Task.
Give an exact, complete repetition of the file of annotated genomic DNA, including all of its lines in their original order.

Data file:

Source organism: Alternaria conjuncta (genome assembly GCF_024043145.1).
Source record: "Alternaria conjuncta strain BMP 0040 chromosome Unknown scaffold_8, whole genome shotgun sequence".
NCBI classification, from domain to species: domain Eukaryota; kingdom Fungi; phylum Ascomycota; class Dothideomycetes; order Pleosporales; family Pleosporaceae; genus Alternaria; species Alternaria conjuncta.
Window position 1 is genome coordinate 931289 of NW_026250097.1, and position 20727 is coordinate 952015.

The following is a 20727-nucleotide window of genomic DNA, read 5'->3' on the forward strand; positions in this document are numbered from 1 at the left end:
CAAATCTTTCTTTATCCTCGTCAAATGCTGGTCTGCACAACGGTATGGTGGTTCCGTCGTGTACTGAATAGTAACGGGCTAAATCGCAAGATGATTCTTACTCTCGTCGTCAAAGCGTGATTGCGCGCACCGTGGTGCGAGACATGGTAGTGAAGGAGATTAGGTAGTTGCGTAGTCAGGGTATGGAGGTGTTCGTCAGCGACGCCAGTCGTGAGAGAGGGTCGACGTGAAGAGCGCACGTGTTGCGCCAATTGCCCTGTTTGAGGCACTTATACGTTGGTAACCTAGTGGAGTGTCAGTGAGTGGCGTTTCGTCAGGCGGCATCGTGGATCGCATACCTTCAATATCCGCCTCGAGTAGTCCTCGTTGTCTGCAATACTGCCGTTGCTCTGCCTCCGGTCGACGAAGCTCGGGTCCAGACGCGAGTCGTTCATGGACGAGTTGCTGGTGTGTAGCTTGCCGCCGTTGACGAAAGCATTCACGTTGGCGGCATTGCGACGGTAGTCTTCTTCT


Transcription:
Source organism: Alternaria conjuncta (genome assembly GCF_024043145.1).
Source record: "Alternaria conjuncta strain BMP 0040 chromosome Unknown scaffold_8, whole genome shotgun sequence".
NCBI classification, from domain to species: domain Eukaryota; kingdom Fungi; phylum Ascomycota; class Dothideomycetes; order Pleosporales; family Pleosporaceae; genus Alternaria; species Alternaria conjuncta.
Window position 1 is genome coordinate 931289 of NW_026250097.1, and position 20727 is coordinate 952015.

The following is a 20727-nucleotide window of genomic DNA, read 5'->3' on the forward strand; positions in this document are numbered from 1 at the left end:
CAAATCTTTCTTTATCCTCGTCAAATGCTGGTCTGCACAACGGTATGGTGGTTCCGTCGTGTACTGAATAGTAACGGGCTAAATCGCAAGATGATTCTTACTCTCGTCGTCAAAGCGTGATTGCGCGCACCGTGGTGCGAGACATGGTAGTGAAGGAGATTAGGTAGTTGCGTAGTCAGGGTATGGAGGTGTTCGTCAGCGACGCCAGTCGTGAGAGAGGGTCGACGTGAAGAGCGCACGTGTTGCGCCAATTGCCCTGTTTGAGGCACTTATACGTTGGTAACCTAGTGGAGTGTCAGTGAGTGGCGTTTCGTCAGGCGGCATCGTGGATCGCATACCTTCAATATCCGCCTCGAGTAGTCCTCGTTGTCTGCAATACTGCCGTTGCTCTGCCTCCGGTCGACGAAGCTCGGGTCCAGACGCGAGTCGTTCATGGACGAGTTGCTGGTGTGTAGCTTGCCGCCGTTGACGAAAGCATTCACGTTGGCGGCATTGCGACGGTAGTCTTCTTCT